The Timken Museum of Art in San Diego is reopening in June after two years of renovations. Located inside Balboa Park, the museum is the first in the world to use cutting-edge patented antiviral technology made for the Department of Defense to ensure the health of visitors.
Along with the new air filtration, the interior of the mid-century modern building was renovated for a more contemporary look. The Timken underwent a complete renovation with restoration of the ornamental bronze accents, new gallery wall colors, upgraded lighting and ceilings, digital technology, a reimagining of the galleries and new wall texts that tell the unique story of each artwork in its collection.
The museum first opened in 1965.
On Wednesday, June 8, the Timken will welcome the public back to the new Timken that includes a reimagined look at the Timken’s various galleries in its priceless collection of European Old Masters, American artists and Russian icons. Upon arrival, visitors will see that part of the impressive renovation includes conservation of the historic bronze, which covers much of the Museum’s entrance and interior as structural and decorative accents. These bronze elements, which had accumulated a dark black patina over time, have been polished back to its original striking and eye-popping golden finish.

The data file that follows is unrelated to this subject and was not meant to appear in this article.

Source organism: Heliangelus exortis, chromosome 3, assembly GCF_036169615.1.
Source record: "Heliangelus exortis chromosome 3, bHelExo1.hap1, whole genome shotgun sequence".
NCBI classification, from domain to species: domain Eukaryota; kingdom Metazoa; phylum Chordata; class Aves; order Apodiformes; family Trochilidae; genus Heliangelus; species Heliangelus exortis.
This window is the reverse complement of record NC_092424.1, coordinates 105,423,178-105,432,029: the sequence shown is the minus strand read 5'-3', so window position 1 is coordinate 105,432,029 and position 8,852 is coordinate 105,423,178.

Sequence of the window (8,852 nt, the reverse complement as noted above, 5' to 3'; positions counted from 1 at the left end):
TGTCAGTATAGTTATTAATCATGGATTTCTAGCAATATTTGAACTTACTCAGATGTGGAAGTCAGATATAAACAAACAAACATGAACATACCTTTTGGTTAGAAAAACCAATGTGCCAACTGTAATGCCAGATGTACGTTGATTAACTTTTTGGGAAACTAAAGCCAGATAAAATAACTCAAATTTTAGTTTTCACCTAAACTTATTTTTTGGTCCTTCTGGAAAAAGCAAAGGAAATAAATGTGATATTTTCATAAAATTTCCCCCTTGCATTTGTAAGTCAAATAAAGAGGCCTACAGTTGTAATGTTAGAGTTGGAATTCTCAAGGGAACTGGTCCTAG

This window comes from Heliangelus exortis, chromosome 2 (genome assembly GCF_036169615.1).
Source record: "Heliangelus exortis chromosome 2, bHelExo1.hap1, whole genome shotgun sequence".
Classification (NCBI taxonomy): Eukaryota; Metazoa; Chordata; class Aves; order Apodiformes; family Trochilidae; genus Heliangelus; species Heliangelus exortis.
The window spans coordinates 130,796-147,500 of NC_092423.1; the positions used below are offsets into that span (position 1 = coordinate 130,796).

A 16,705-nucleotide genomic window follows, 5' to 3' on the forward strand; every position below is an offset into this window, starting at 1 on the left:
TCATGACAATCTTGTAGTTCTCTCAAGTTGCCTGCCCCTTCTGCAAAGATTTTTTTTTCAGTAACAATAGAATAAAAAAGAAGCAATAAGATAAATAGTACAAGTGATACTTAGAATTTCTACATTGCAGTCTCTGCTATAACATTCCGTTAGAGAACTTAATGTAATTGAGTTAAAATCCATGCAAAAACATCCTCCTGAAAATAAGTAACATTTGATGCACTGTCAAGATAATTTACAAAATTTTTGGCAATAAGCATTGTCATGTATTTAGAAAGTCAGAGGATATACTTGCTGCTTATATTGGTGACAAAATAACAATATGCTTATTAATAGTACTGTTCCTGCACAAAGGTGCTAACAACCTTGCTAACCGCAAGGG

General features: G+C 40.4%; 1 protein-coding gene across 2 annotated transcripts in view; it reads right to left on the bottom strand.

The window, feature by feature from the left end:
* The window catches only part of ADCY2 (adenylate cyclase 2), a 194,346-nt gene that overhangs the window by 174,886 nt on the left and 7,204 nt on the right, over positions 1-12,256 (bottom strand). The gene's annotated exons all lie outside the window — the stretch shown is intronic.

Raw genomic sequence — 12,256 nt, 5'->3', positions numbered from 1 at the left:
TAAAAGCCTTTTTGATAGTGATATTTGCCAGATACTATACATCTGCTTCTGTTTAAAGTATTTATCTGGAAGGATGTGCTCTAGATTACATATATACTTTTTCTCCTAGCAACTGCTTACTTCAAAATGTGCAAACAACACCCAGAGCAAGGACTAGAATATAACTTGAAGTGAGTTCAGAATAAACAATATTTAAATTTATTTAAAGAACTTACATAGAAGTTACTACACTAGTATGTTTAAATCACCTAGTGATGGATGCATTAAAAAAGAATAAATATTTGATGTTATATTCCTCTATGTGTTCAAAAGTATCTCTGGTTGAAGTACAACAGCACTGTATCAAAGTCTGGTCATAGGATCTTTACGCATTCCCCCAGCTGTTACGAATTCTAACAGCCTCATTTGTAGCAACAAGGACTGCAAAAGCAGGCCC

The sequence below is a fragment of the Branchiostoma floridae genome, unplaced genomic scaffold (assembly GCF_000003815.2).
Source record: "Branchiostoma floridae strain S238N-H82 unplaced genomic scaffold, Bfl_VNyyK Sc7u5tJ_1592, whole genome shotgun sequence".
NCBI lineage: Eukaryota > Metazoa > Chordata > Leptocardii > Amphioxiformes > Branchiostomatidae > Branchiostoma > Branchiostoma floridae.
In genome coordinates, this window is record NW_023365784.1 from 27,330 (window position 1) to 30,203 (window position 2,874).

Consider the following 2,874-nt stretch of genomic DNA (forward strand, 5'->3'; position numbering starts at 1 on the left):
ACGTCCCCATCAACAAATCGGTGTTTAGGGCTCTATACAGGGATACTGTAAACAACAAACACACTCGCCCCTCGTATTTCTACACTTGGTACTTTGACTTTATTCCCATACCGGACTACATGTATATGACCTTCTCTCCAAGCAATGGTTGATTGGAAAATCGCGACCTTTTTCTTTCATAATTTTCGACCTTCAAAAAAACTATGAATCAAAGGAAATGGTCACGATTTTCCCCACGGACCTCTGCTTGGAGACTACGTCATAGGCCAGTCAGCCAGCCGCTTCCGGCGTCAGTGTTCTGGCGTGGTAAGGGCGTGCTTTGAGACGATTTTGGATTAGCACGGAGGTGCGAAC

During the two-year closure, Megan Pogue, the Timken’s executive director, and Dr. Derrick R. Cartwright, director of curatorial affairs, have worked tirelessly on every last detail of the new interior to make the reopening possible. This often included immersing themselves in the duties of architects, engineers, construction crew, city officials, and operations staff while monitoring the ever-fluctuating price of steel and the labor and supply chain issues to meet deadlines and stay on budget.
Pogue said, “The required, pandemic-related closure led us to make this long-discussed renovation a reality. The Timken remains a welcome destination to enjoy, contemplate and appreciate great art. Our iconic building remains architecturally unique in Balboa Park.”
The museum also added to new art pieces to its collection. The museum acquired Ella Ferris Pell’s 1890 “Salomé,” reportedly the most famous painting of her career and the exquisite, “Bust of Eve,” by sculptor Thomas Ball.